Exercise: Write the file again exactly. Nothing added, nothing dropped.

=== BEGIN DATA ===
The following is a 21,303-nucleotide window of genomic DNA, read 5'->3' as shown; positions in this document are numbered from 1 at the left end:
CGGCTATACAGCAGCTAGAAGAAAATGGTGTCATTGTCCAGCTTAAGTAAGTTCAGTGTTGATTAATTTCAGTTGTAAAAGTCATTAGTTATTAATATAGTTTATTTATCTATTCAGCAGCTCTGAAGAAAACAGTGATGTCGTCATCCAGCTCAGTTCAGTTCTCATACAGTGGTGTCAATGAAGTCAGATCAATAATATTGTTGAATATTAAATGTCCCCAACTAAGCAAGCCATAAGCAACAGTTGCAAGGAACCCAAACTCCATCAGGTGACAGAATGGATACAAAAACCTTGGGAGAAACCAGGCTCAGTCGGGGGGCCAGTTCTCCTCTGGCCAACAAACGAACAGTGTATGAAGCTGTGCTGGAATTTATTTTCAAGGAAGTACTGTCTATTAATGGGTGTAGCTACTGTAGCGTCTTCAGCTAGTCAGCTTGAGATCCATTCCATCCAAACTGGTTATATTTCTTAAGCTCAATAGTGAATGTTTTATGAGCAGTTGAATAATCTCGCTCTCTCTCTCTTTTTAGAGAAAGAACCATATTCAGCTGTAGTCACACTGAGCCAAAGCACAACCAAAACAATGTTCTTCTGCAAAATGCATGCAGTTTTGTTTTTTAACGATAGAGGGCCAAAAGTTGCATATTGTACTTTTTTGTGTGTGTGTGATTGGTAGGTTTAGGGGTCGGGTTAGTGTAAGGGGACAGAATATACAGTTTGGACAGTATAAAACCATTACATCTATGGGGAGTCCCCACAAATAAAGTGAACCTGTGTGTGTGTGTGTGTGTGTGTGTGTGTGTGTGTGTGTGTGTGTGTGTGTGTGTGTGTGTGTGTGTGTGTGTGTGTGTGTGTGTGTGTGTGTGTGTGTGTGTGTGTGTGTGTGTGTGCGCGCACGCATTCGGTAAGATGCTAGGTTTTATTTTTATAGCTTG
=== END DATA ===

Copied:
The following is a 21,303-nucleotide window of genomic DNA, read 5'->3' as shown; positions in this document are numbered from 1 at the left end:
CGGCTATACAGCAGCTAGAAGAAAATGGTGTCATTGTCCAGCTTAAGTAAGTTCAGTGTTGATTAATTTCAGTTGTAAAAGTCATTAGTTATTAATATAGTTTATTTATCTATTCAGCAGCTCTGAAGAAAACAGTGATGTCGTCATCCAGCTCAGTTCAGTTCTCATACAGTGGTGTCAATGAAGTCAGATCAATAATATTGTTGAATATTAAATGTCCCCAACTAAGCAAGCCATAAGCAACAGTTGCAAGGAACCCAAACTCCATCAGGTGACAGAATGGATACAAAAACCTTGGGAGAAACCAGGCTCAGTCGGGGGGCCAGTTCTCCTCTGGCCAACAAACGAACAGTGTATGAAGCTGTGCTGGAATTTATTTTCAAGGAAGTACTGTCTATTAATGGGTGTAGCTACTGTAGCGTCTTCAGCTAGTCAGCTTGAGATCCATTCCATCCAAACTGGTTATATTTCTTAAGCTCAATAGTGAATGTTTTATGAGCAGTTGAATAATCTCGCTCTCTCTCTCTTTTTAGAGAAAGAACCATATTCAGCTGTAGTCACACTGAGCCAAAGCACAACCAAAACAATGTTCTTCTGCAAAATGCATGCAGTTTTGTTTTTTAACGATAGAGGGCCAAAAGTTGCATATTGTACTTTTTTGTGTGTGTGTGATTGGTAGGTTTAGGGGTCGGGTTAGTGTAAGGGGACAGAATATACAGTTTGGACAGTATAAAACCATTACATCTATGGGGAGTCCCCACAAATAAAGTGAACCTGTGTGTGTGTGTGTGTGTGTGTGTGTGTGTGTGTGTGTGTGTGTGTGTGTGTGTGTGTGTGTGTGTGTGTGTGTGTGTGTGTGTGTGTGTGTGTGTGTGTGTGTGTGTGTGTGTGTGCGCGCACGCATTCGGTAAGATGCTAGGTTTTATTTTTATAGCTTG